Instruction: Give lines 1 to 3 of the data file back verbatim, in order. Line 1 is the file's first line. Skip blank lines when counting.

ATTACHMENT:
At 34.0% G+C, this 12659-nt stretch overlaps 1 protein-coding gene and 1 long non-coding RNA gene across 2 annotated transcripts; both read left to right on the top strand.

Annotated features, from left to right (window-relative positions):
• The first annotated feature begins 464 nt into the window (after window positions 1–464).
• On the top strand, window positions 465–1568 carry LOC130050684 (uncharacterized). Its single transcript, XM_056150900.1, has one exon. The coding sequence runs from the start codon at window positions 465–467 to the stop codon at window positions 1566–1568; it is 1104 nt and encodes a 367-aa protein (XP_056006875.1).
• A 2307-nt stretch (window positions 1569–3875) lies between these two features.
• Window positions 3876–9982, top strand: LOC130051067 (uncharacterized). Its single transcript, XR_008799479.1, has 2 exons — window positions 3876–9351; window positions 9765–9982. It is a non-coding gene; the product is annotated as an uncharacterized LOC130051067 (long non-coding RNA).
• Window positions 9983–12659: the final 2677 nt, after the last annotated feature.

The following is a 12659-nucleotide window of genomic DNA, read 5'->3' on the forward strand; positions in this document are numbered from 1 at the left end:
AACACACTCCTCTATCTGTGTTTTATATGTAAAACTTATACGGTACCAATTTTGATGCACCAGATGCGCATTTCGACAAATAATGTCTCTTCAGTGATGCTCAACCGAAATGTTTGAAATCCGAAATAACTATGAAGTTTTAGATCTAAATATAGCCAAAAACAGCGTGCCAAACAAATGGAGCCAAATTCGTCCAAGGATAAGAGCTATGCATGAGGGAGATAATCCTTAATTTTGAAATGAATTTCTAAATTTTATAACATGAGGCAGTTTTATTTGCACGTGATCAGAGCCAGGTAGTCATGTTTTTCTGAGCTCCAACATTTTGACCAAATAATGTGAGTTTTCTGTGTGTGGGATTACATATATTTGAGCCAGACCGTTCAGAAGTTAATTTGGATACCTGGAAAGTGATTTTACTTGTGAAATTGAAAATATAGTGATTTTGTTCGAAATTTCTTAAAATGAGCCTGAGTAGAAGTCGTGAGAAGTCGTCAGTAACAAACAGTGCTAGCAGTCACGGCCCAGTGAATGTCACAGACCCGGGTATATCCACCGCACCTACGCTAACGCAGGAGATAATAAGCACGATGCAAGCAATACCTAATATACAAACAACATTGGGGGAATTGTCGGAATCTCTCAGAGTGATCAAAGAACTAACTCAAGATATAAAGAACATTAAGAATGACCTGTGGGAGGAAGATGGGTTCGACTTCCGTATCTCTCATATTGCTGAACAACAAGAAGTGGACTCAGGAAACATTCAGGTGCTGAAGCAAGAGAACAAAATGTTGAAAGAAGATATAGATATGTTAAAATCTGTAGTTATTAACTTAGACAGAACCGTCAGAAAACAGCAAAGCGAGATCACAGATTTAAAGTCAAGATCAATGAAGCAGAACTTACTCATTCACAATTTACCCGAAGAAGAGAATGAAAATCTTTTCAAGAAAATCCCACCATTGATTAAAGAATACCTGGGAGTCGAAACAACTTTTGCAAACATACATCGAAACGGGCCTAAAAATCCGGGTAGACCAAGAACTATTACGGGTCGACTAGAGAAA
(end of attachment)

At 34.0% G+C, this 12659-nt stretch overlaps 1 protein-coding gene and 1 long non-coding RNA gene across 2 annotated transcripts; both read left to right on the top strand.

Annotated features, from left to right (window-relative positions):
• The first annotated feature begins 464 nt into the window (after window positions 1–464).